Early on Monday morning, after a cup of coffee, we were ready before the sun rose in the east. The forecast showed that temperatures would be reaching the high forties (Celsius) and we needed to start early. Andrew got his gear and camera ready and I was armed with my trusted double rifle, a Verney-Carron in .500 Nitro Express. I have been hunting extensively with the double rifle and iron sights set-up for the last two years, hunting everything from klipspringer to buffalo with it. I really backed myself to take down a sable with this rifle provided we could get within 100 yards.
With the dry conditions the amount of water on the property was very limited, and so the chances of running into sable on their way to or from the water would be good, especially at that time of the morning. Although I have seen thousands of these animals, I had never hunted one before and my curiosity got the better of me. I couldn’t stop asking questions about behaviour and what to look for in terms of age and trophy quality. Thomas explained that the best way to determine age was not by looking at the colour of the skin or the length of the horns, but by looking at the bases of the horns. Thick bases with the growth rings close to one another show age, and if you can see any sign of secondary horn growth, you know you are looking at a good animal.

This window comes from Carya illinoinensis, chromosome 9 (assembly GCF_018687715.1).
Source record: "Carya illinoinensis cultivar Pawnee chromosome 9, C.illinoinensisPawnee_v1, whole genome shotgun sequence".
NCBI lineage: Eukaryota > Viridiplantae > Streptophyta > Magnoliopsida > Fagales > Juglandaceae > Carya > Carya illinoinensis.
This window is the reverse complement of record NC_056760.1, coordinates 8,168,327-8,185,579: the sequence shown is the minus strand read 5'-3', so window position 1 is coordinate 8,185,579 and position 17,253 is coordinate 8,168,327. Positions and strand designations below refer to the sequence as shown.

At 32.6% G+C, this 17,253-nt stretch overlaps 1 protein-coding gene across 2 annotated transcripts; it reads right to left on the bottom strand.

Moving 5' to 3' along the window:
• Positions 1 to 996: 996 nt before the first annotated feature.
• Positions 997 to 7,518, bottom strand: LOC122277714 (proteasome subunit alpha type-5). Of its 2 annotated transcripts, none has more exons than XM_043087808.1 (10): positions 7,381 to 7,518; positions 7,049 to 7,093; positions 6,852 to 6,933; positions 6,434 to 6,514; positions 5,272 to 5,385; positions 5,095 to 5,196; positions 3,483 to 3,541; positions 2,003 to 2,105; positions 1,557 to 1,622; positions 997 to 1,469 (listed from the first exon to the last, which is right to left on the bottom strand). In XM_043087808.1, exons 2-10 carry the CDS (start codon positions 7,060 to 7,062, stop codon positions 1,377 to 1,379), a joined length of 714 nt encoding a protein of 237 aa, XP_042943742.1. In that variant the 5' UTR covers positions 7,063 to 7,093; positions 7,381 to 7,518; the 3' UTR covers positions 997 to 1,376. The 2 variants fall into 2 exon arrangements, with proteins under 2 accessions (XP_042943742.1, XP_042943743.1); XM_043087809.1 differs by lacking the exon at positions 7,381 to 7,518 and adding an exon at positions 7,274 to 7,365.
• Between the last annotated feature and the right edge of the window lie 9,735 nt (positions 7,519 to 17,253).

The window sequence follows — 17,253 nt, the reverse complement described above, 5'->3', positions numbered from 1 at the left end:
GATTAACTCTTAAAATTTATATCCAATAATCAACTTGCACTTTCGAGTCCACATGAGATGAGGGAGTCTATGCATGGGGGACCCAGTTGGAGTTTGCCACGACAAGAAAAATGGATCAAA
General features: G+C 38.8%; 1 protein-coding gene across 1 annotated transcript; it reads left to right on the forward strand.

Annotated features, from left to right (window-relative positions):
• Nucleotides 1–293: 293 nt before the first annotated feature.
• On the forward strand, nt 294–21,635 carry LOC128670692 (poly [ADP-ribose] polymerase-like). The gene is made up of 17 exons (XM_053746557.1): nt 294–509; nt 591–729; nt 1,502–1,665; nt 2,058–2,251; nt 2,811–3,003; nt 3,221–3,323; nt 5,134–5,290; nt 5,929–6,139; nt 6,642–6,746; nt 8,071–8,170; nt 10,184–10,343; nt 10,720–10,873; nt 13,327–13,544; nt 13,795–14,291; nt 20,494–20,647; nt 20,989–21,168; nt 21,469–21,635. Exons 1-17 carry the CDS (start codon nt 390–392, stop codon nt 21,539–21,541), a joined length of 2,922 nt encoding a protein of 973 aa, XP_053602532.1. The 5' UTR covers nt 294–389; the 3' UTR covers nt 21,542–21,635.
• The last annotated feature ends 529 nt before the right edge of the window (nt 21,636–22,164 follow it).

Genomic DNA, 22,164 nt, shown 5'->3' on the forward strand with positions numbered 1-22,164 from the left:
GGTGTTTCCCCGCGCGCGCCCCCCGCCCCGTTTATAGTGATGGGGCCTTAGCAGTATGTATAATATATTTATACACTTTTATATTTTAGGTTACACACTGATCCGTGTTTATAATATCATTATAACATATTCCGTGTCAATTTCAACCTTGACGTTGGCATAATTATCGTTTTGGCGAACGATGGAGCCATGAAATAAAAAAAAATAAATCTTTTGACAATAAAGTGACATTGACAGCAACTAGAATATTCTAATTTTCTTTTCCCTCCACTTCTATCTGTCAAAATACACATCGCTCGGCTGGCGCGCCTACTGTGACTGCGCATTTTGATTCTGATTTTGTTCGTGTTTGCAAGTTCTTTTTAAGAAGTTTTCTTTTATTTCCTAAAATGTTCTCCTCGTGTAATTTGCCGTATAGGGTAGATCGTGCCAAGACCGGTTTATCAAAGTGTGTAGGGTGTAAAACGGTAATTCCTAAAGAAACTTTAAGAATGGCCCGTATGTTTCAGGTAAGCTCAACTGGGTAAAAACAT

About half-a-kilometre from the first waterhole, we spotted black animals through the dried-out bushes. Visibility would normally be limited to a hundred yards or maybe a little more but with these dry conditions you could spot animals much further away than that. We swung away, driving past the sables to get the wind in our favour and stopped about a kilometre away. We estimated between 12 and 15 animals were feeding away from the water. They were pretty scattered so we had to be very careful not to miss one and spook it. We hadn’t yet seen any bull standing out from the rest in terms of age, so we had to get closer. Although we just wanted to have a look, we were ready just in case the right animal presented an opportunity to take it. The wind was perfect and the sun was just starting to peek over the acacia trees scattered in the very dry veld. We approached very slowly, trying to avoid the thousands of dead twigs and branches on the way to the waterhole.